57. Gulf Opportunity Zone, Rita GO Zone, and Wilma GO Zone provisions (Advance refunding of certain tax-exempt bonds, Treatment of residences located in the Gulf Opportunity Zone, the Rita GO Zone, or the Wilma GO Zone as targeted area residences for purposes of mortgage revenue bond rules, Waiver of first-time homebuyer rule for qualified Hurricane Katrina residences financed with mortgage revenue bonds, and Work opportunity tax credit with respect to certain individuals affected by Hurricane Katrina for employers inside disaster areas)
  58. National disaster relief (Losses attributable to Federally declared disasters, Expensing of qualified disaster expenses, Net operating losses attributable to Federally declared disasters, Waiver of certain mortgage revenue bond requirements following Federally declared disasters, Special depreciation allowance for qualified disaster property, and Increased expensing for qualified disaster assistance property)
  59. New York Liberty Zone – Special depreciation allowance for nonresidential and residential real property
  60. Issuance of clean renewable energy bonds (“CREBs”)
  61. Extended net operating loss (“NOL”) carry-back period
  62. Waiver of minimum required distribution rules for IRAs and defined contribution plans
  63. Use of single-employer defined benefit plan’s prior-year adjusted funding target attainment percentage to determine application of limitation on benefit accruals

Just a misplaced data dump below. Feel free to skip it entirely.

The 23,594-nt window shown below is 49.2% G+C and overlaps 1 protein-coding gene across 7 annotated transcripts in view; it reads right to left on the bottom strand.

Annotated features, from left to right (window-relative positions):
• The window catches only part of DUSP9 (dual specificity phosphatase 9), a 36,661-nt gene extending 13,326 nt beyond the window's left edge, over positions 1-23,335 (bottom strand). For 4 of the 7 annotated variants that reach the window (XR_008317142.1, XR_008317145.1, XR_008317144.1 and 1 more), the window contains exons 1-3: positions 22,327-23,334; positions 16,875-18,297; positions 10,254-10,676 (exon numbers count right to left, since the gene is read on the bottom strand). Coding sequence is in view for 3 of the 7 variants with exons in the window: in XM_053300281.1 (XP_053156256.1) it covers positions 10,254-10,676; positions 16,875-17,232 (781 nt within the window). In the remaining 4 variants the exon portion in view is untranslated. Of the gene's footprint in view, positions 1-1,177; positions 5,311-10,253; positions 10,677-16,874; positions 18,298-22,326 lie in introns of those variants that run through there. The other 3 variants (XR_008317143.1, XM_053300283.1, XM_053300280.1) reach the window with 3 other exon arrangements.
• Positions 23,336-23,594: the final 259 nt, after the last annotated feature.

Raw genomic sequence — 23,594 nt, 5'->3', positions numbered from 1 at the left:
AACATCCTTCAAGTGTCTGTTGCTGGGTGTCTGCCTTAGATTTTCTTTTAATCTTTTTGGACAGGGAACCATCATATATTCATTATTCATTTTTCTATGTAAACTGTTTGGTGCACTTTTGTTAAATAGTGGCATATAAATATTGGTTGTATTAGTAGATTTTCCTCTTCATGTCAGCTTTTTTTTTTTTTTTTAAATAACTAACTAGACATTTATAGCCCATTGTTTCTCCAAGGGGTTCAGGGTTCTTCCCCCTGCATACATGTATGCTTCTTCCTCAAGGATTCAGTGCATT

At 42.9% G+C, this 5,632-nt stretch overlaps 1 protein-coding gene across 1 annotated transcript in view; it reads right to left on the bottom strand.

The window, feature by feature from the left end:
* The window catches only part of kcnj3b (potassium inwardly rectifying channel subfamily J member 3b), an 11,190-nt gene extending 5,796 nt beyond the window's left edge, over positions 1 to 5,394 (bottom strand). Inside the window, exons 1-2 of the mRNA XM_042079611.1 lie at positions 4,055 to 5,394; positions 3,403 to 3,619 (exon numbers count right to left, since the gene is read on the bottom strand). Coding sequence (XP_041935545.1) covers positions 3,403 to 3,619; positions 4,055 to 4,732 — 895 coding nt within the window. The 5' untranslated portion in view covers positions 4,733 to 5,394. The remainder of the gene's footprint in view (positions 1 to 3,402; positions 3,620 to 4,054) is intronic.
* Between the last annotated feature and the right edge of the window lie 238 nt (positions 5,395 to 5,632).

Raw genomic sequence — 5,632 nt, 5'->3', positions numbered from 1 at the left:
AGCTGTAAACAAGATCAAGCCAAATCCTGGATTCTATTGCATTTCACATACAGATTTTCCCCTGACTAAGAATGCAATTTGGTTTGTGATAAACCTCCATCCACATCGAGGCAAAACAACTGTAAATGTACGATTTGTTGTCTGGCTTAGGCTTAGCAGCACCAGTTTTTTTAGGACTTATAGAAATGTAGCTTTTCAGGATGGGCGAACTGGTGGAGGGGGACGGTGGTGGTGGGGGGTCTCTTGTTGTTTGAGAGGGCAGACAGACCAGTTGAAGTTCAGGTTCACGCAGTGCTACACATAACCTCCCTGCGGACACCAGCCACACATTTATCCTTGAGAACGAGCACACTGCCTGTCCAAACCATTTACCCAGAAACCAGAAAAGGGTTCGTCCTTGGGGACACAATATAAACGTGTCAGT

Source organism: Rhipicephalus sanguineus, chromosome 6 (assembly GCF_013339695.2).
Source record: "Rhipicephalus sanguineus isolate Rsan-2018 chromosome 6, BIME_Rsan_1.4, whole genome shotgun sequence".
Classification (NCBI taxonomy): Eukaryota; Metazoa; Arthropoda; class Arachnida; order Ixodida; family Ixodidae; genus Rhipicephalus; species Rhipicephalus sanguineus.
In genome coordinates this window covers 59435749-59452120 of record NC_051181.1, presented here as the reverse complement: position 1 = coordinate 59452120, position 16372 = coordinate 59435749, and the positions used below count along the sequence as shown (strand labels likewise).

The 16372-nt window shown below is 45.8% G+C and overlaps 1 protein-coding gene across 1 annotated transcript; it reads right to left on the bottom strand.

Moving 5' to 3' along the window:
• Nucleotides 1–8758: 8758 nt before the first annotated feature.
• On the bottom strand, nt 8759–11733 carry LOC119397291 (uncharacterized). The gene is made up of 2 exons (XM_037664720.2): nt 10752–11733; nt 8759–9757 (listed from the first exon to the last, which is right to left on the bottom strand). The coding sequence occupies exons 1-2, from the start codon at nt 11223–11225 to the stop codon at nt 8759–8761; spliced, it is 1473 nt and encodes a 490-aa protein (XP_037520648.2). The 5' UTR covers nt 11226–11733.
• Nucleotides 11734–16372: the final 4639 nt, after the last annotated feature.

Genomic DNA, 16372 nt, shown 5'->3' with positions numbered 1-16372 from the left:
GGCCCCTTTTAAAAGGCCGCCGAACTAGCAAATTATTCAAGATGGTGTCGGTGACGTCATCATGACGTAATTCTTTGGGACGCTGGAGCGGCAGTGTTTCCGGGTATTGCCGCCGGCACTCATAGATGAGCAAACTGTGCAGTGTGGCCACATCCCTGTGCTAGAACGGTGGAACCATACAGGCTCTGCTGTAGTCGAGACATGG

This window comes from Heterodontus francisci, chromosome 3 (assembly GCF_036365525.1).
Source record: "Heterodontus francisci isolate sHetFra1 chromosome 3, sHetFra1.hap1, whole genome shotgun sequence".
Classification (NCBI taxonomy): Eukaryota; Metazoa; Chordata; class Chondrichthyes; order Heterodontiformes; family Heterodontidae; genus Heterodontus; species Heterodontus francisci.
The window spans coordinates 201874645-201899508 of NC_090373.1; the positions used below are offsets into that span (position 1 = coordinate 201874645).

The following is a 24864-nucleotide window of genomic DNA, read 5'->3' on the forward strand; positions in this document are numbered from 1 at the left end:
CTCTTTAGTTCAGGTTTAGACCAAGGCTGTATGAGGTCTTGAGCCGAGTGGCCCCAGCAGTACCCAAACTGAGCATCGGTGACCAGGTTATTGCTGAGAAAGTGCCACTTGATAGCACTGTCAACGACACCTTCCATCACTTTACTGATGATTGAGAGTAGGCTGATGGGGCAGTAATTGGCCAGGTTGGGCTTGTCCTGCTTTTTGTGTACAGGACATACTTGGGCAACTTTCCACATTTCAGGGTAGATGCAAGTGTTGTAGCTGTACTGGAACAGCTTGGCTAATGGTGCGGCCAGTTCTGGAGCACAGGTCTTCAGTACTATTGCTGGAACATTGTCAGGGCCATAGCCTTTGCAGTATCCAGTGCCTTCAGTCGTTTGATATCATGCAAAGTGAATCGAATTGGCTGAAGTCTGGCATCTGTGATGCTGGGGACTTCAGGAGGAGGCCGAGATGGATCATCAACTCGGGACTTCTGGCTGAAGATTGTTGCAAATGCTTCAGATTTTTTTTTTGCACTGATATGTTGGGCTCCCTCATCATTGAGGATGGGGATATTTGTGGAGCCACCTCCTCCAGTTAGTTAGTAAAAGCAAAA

64. Delay of designation of multiemployer plans as in endangered or critical status
  65. Extension of funding improvement and rehabilitation periods for certain multiemployer pension plans
  66. Refundable credit for government retirees
  67. Sixty-five percent subsidy for payment of COBRA health care coverage continuation premiums
  68. First-time homebuyer credit
  69. Enhanced credit for health insurance costs of eligible individuals
  70. Repeal of collapsible corporation rules
  71. Reduction in S corporation recognition period for built-in gains tax
  72. Expand from 90 days to 120 days the postponement of certain tax related deadlines in the case of Presidentially-declared disasters
  73. Period to amend returns to reduce casualty losses later compensated by Federal relief grants, and limited relief from interest and penalties